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The good news is that you have a few different business structures to consider. Here are four legal business structures in Canada, and each has a very different function. So, which one is best for you?

We'll help you compare the options so you can decide what works best for you!

The 4 legal Canadian business structures

1. Sole proprietorship

A sole proprietorship is the simplest and most common business structure in Canada. It is relatively easy to set up and administer. As the only owner and the recipient of all profits from your business, the Canada Revenue Agency (CRA) allows you to file your business taxes as part of your personal income tax return filing. This allows you to claim business expenses and to pay income tax on the net income from your business.

When setting up a sole proprietorship, you can choose to operate under your name or choose a business name. If you decide to operate under your own name as a sole proprietor, all you need to do is bill your customers under your name. But if you register a business, you'll need to open a separate bank account in your business name. Regardless of business structure, you may be required to register for GST or HST and any relevant business licenses in your province/territory or municipality.

Sole proprietorships are a good fit for many people who have very small businesses or are doing freelance or consulting work either part-time or full-time. A sole proprietorship keeps your accounting and income taxes relatively straightforward and requires a lot less paperwork to register your business and get started, but still allows you to claim start-up costs and certain other business expenses as tax deductions. Since you are the sole owner, you also retain full decision-making capacity for anything related to your business.

Sole proprietorships involve some risks. For example, if someone is injured on your property or if you harm someone in any way, you might personally need to compensate them. Also, you will be unable to build business credit and borrow money, and are personally responsible for any loans or debts. In addition, your business profit will be taxed at your personal income tax rate, which could potentially be higher than a business not structured as a sole proprietorship.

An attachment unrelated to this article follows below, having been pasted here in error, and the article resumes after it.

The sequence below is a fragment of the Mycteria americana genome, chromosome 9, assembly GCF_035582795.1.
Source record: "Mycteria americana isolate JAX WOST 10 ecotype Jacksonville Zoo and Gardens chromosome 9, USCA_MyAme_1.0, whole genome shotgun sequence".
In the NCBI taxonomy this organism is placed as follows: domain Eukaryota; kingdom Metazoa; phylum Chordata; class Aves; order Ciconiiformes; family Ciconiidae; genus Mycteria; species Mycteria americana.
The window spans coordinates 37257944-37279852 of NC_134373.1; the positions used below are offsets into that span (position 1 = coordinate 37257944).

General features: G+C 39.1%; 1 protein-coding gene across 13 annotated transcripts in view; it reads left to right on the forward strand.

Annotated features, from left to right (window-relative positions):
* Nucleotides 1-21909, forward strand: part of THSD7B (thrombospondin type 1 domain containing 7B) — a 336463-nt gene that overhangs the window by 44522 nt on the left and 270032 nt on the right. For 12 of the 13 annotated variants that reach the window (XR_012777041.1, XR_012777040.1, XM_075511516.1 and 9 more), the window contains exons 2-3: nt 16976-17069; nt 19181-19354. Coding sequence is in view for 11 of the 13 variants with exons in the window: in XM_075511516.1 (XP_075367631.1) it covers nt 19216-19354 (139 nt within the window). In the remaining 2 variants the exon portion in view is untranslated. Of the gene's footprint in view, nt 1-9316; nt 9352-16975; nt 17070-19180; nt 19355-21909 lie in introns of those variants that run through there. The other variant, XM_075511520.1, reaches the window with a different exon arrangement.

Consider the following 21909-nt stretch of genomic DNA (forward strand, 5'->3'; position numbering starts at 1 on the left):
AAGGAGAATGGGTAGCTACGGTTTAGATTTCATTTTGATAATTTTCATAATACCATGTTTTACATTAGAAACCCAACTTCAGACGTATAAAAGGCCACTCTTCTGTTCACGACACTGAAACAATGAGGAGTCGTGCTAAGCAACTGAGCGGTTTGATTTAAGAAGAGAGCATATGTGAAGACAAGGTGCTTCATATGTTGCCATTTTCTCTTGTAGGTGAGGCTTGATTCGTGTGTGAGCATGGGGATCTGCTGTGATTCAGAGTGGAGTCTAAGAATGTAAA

2. Partnerships

If you are going into business with one or more partners, a partnership could be the right legal structure for you. There are three types of partnerships available to businesses in Canada: a general partnership, a limited partnership, and a limited liability partnership (LLP).

A general partnership is a good fit for when two or more people want to start a business together and share the profits and liabilities of the business. To do so, the partners can enter into a partnership agreement to outline the terms of the partnership. In a general partnership, like in a sole proprietorship, all partners are fully personally liable for the debts and obligations of the organization. Depending on where you form the partnership and do business you may need to register the partnership or any trade name under which you operate.

A limited partnership is a good fit for businesses that have partners who want to invest but won’t be involved in the day to day operations of the business. Unlike a general partnership where you can choose to have a partnership agreement,  a limited partnership must have an agreement. A limited partnership can be a good way to attract investors.  Limited partnerships must be registered in their province of formation.

The third type of partnership is a limited liability partnership (LLP). This gives the partners involved certain protection from liabilities of the others and is often used for organizations like the practices of a group of accountants, lawyers,  and other types of professional partnerships.